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Roman Empire: An introduction
Te gebruiken bij
Auteur(s): Anthony Kamm
Druk/Jaar van uitgave: 2th, 2008
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1. Rome’s Origins
As many of you probably know Rome was not built in a day, it was a civilization that was developing, flourishing, and finally fell to pieces in the span of twelve hundred years. This period is a considerable one in the history of mankind as it is almost as large as phase between the Dark Ages in Britain and the present day. Having existed for such a long time Roman civilization has had a profound influence on Western society.
Having said that and the fact that various civilizations in history have been influenced by others, it is worth mentioning that many aspects of Roman culture were borrowed from ancient Greece. Even though Romans were not great innovators, they used many aspects of Greek culture for their own purposes. These purposes include the zealous pursuit of order and discipline, and the administration of their vast empire. Furthermore, the freeborn ancient man was different in the sense that working hard has never been a valued quality. This is because slavery had been established as a mark of humanity to be inflicted upon the ones on the losing side in battle. In the first century AD, for instance, it is possible that one third of the population of Rome was composed of slaves.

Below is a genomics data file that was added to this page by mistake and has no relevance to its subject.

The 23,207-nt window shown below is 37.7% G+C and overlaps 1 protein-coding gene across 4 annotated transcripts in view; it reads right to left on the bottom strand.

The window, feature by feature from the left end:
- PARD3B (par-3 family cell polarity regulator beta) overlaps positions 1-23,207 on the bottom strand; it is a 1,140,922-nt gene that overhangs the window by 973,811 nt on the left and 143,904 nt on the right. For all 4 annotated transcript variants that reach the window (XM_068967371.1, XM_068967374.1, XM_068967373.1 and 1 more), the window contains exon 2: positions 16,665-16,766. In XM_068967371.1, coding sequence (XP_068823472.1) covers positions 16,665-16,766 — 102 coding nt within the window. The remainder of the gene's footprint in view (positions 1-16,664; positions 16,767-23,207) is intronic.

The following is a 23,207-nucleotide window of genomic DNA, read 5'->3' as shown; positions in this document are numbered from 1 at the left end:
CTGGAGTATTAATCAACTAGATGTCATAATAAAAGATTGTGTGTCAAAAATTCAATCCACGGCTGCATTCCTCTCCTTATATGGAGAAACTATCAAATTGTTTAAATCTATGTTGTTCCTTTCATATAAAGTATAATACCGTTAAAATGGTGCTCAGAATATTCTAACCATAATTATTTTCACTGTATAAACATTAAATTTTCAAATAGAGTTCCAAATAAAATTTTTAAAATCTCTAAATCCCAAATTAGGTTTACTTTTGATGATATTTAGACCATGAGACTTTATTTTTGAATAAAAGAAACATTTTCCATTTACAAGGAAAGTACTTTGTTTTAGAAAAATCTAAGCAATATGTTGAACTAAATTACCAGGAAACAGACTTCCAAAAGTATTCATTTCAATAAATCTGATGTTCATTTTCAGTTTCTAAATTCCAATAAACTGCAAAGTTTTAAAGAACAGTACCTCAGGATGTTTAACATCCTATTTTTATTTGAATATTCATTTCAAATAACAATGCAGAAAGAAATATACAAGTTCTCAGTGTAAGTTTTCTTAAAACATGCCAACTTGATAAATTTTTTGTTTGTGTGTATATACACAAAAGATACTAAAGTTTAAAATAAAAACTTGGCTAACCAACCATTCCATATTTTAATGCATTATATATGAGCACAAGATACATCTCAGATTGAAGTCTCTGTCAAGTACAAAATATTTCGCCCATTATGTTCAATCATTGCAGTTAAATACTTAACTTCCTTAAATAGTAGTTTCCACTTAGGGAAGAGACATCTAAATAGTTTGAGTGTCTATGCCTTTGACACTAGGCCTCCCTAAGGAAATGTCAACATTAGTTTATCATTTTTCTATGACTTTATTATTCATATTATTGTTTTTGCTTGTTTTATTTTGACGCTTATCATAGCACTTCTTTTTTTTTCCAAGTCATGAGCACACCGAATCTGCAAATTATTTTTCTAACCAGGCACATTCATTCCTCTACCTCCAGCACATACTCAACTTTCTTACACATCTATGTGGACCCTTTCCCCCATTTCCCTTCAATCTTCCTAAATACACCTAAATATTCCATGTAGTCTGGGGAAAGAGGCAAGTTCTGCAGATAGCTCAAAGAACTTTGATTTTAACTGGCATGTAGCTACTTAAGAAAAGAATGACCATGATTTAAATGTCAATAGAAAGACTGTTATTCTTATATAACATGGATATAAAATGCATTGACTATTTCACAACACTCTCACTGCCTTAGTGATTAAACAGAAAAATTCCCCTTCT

The Roman epoch can be divided into three distinct parts. The first of which is known as the period of the kings. It starts with the founding of Rome on 21 April 753 BC, until 510 BC, when the last Roman king was cast out. The second one – the period of the Roman republic, lasted from 509 BC until 27 BC, it ended with the legal establishment of absolute rule by Augustus. This led to the inauguration of the Imperial age of Rome, which lasted from 27 BC until 476 AD, when the last emperor of Rome, Romulus Augustulus was deposed by Odoacer, his German mercenary. This brought the western empire to an end. The eastern empire, however, carried on beyond the Middle Ages, until the Turk, Mehmed II, finally captured Constantinople and brought the empire to an end.
The Legends behind Rome’s founding
The legend of the founding of Rome by Romulus is the most popular one. It dictates how a king, Numitor of Alba Longa, was expelled by his brother, Amulius. In order to secure his position, Amulius murdered Numitor’s sons and forced his daughter, Rhea Silvia, to become a vestal virgin, so that she would not have any sons, who could compete for Amulius’ throne. Regardless of how, Rhea Silvia caught the eye of the god Mars, who had his way with her while she was asleep. The result of this divine experience was two twins Romulus and Remus.
After having found about this, Amulius threw Rhea Silvia into the river Tiber, where she sank in the arms of the river’s god, who decided to marry her. The children were then put in a reed basket, which floated until it was trapped in the branches of a fig tree, and were then taken by a she-wolf. Later on, Romulus and Remus were found and saved by a royal shepherd. After that a couple found them and took care of them until Amulius was killed in battle and his place on the thrown was taken by the twin’s grandfather, Numitor.
As a result of the celebrations that took place afterwards, Romulus and Remus decided to build a new city next to the place, where they were rescued. Romulus took auspices by watching the flight of birds, which indicated that the city should be built on the Palatine Hill and that Romulus should be its king. He then proceeded to setting a boundary with an oxen-pulled plough. When Remus saw the boundary, probably in the gesture of mockery, jumped over the furrow, after which Romulus lost his temper and killed him.